True culture – people’s culture – expresses what everyday people see and feel wherever they may be, even a refugee camp, housing project or prison, and the anguish and rage that often erupt as a result. This is why Bob Dylan and John Lennon and Bob Marley are beloved around the world: they speak for common people, not the literary intelligentsia, and never shy away from political truths. Song lyrics are the poetry of people’s culture, filling the vacuum wherever poets have abdicated the burdens of vision and prophecy.

In his essay “Leaping Up Into Political Poetry,” written in 1968, Robert Bly introduced the poetic metaphor of the leap of association: “Some poets try to write political poems impelled by hatred or fear. But these emotions are heavy, they affect the gravity of the body. What the poet needs to get up that far and bring something back are great leaps of the imagination.”

The disreputable reputation of political poets is not entirely undeserved; the temptation to be preachy and polemical often gets in the way. Hatred and fear have indeed inspired a lot of one-dimensional poetry, as have anger, self-righteousness, and hardline political dogma. But that’s not the whole story. Both popular culture and mainstream academia in the United States seem to share a subtle snobbery, slanted toward poetry that confines itself to the personal, the philosophical, the whimsical, the abstract, the esoteric – anything that does not challenge the political and economic status quo.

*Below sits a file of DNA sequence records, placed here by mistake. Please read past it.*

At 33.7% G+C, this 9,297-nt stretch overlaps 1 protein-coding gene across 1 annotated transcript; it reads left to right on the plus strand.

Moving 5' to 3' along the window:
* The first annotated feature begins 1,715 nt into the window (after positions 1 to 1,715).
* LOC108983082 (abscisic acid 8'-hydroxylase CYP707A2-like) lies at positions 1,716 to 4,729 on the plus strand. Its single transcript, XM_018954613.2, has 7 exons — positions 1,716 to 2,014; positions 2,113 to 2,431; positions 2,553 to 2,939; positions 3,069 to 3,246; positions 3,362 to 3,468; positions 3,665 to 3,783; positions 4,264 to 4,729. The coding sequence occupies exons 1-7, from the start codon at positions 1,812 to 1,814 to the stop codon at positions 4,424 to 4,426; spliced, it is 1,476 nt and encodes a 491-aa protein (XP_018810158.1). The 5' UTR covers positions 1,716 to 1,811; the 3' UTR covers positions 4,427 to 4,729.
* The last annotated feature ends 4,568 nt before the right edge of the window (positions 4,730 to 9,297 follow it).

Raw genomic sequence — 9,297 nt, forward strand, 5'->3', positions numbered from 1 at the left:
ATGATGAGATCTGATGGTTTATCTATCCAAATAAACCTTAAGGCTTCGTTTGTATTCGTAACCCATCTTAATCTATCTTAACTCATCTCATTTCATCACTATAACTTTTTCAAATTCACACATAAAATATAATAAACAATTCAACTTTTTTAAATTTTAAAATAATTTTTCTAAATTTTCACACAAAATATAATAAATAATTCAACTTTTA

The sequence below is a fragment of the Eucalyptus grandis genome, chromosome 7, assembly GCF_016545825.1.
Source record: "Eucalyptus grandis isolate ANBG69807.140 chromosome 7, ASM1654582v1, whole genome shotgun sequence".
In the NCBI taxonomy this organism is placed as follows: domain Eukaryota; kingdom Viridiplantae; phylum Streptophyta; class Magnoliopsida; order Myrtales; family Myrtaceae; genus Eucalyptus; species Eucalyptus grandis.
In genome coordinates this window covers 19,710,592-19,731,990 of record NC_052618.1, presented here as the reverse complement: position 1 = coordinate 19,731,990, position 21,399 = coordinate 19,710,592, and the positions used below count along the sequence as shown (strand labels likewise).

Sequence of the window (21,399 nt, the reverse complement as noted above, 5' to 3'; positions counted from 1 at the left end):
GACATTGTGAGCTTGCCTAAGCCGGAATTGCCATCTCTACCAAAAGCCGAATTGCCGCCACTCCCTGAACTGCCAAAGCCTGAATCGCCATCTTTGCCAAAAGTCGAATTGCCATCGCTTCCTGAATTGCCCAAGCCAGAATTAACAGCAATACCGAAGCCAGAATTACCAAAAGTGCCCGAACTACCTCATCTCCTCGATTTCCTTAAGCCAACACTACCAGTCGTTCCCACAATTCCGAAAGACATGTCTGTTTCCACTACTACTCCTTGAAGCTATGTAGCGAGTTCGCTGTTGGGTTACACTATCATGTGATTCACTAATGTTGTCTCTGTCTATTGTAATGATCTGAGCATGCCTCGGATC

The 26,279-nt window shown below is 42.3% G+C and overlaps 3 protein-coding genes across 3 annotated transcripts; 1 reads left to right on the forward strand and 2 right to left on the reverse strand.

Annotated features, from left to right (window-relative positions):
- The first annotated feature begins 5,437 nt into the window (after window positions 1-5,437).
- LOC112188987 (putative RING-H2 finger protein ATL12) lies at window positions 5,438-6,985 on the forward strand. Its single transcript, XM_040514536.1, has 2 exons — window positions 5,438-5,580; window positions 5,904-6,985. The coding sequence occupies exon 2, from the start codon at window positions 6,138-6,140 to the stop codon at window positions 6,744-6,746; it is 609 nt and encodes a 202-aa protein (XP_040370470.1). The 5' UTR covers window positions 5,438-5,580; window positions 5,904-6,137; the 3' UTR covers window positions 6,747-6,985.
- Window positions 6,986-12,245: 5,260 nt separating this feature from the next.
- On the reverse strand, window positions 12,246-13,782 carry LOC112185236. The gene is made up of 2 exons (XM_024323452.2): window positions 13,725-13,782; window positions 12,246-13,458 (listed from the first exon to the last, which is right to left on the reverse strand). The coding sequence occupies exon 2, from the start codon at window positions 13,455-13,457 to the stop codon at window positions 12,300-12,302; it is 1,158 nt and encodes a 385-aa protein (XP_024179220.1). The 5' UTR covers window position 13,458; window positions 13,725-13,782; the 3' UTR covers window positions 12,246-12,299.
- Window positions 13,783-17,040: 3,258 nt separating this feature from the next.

But poetry was once a part of everyday life here in the U.S., too. Walt Whitman’s freewheeling free verse scandalized a highly literate nation accustomed to regimented meter and rhyme. His subject matter was equally outrageous, ranging from politics to sexuality to the daily lives of working folk. But in the 20th century, poetry became increasingly academic, enamored of classical allusions, intellectual abstraction, and the self-obsessed “confessional” mode. Until the political upheavals of the 1960s, the poets celebrated by the literary establishment were often unknown to working people, disconnected from ordinary lives and struggles, uninvolved in the great popular movements for reform.

Step into the world of the poetry slam or hip-hop spoken word, the cutting edge of poetry today, and the rules of academia do not apply. Many of these poets are using the tools of language to condense their experience of injustice and inequality into poetry that is unabashedly political. They join a long line of rebels and upstarts, the progeny of Whitman: Carl Sandburg, Muriel Rukeyser, Kenneth Rexroth, Thomas McGrath, David Ignatow, Meridel le Sueur, Thomas Merton, Allen Ginsberg, Etheridge Knight, Denise Levertov, Amiri Baraka, Audre Lorde, Robert Bly, Galway Kinnell, Carolyn Forché . . . and many others unknown to me, I’m sure.